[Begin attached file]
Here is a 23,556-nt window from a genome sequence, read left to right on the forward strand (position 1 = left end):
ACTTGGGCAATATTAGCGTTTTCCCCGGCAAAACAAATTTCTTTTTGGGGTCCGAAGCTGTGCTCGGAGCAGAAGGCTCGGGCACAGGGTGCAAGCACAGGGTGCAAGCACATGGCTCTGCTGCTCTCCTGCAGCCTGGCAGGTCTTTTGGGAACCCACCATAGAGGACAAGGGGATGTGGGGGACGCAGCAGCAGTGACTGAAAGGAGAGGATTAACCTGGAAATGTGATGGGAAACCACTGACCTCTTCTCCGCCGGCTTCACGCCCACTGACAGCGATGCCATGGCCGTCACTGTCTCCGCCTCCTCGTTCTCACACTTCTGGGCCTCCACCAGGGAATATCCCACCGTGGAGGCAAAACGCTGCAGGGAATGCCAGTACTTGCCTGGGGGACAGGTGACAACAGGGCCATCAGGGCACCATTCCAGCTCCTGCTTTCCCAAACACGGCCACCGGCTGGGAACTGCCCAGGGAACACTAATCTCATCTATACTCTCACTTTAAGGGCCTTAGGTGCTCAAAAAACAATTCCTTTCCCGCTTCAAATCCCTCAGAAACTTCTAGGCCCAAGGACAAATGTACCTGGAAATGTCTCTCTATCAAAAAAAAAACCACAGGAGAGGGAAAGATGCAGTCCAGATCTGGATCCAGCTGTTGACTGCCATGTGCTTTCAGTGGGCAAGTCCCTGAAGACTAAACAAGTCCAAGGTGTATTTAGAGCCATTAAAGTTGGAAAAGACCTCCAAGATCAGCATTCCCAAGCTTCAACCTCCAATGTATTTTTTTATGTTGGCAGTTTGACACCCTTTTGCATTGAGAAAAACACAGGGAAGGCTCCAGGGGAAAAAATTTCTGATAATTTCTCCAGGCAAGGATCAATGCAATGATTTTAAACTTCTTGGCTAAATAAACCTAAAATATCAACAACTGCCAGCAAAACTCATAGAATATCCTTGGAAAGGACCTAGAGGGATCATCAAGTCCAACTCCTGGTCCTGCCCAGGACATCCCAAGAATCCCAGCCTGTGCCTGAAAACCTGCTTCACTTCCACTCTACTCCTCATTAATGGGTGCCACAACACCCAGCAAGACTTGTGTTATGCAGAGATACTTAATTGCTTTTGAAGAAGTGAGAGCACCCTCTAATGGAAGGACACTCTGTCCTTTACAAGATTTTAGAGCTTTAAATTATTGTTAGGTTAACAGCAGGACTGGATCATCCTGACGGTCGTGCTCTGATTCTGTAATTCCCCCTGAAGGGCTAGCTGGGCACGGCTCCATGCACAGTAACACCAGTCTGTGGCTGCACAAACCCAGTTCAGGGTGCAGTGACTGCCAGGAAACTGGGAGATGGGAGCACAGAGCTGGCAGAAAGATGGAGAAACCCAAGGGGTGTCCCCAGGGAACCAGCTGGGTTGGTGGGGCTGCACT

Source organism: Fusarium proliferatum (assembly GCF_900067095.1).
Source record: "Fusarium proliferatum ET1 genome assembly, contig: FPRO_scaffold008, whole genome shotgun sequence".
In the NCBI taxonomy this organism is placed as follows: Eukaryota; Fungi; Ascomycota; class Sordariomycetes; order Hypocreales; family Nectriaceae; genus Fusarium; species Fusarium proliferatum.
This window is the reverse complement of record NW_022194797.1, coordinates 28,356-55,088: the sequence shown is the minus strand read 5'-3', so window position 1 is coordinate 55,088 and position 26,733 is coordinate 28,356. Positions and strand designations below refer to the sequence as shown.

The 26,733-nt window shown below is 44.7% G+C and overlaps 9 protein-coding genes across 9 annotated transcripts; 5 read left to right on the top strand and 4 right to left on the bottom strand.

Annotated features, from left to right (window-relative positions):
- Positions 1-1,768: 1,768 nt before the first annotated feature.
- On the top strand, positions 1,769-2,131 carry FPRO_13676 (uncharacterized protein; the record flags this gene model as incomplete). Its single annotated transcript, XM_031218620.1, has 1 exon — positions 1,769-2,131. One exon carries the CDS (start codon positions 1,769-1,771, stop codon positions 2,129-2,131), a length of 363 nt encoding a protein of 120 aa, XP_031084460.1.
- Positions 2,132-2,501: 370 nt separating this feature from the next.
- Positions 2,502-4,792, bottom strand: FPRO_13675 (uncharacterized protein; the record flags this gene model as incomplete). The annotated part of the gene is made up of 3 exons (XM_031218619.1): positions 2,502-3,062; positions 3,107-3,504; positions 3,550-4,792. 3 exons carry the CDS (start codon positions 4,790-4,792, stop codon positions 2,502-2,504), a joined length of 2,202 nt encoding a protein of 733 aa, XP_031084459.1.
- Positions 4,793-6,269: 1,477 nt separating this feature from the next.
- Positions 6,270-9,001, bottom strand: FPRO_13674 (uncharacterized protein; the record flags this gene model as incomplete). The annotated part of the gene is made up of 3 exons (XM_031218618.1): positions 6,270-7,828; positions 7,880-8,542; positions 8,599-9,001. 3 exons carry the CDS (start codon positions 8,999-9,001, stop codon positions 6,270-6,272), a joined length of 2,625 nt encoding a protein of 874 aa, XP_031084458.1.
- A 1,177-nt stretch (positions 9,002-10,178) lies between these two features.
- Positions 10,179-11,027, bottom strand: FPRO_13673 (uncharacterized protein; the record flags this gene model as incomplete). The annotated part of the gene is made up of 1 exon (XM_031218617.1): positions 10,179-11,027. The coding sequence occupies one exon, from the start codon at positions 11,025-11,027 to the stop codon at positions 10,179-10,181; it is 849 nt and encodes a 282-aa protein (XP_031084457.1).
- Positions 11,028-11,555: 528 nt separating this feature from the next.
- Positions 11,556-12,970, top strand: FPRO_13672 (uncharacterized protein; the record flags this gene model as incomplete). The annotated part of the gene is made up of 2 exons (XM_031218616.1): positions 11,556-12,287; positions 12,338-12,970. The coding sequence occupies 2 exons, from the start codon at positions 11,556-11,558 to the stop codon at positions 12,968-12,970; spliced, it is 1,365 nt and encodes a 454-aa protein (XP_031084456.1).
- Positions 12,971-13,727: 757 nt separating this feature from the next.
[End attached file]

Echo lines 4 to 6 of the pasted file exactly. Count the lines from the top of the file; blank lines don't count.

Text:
Source record: "Fusarium proliferatum ET1 genome assembly, contig: FPRO_scaffold008, whole genome shotgun sequence".
In the NCBI taxonomy this organism is placed as follows: Eukaryota; Fungi; Ascomycota; class Sordariomycetes; order Hypocreales; family Nectriaceae; genus Fusarium; species Fusarium proliferatum.
This window is the reverse complement of record NW_022194797.1, coordinates 28,356-55,088: the sequence shown is the minus strand read 5'-3', so window position 1 is coordinate 55,088 and position 26,733 is coordinate 28,356. Positions and strand designations below refer to the sequence as shown.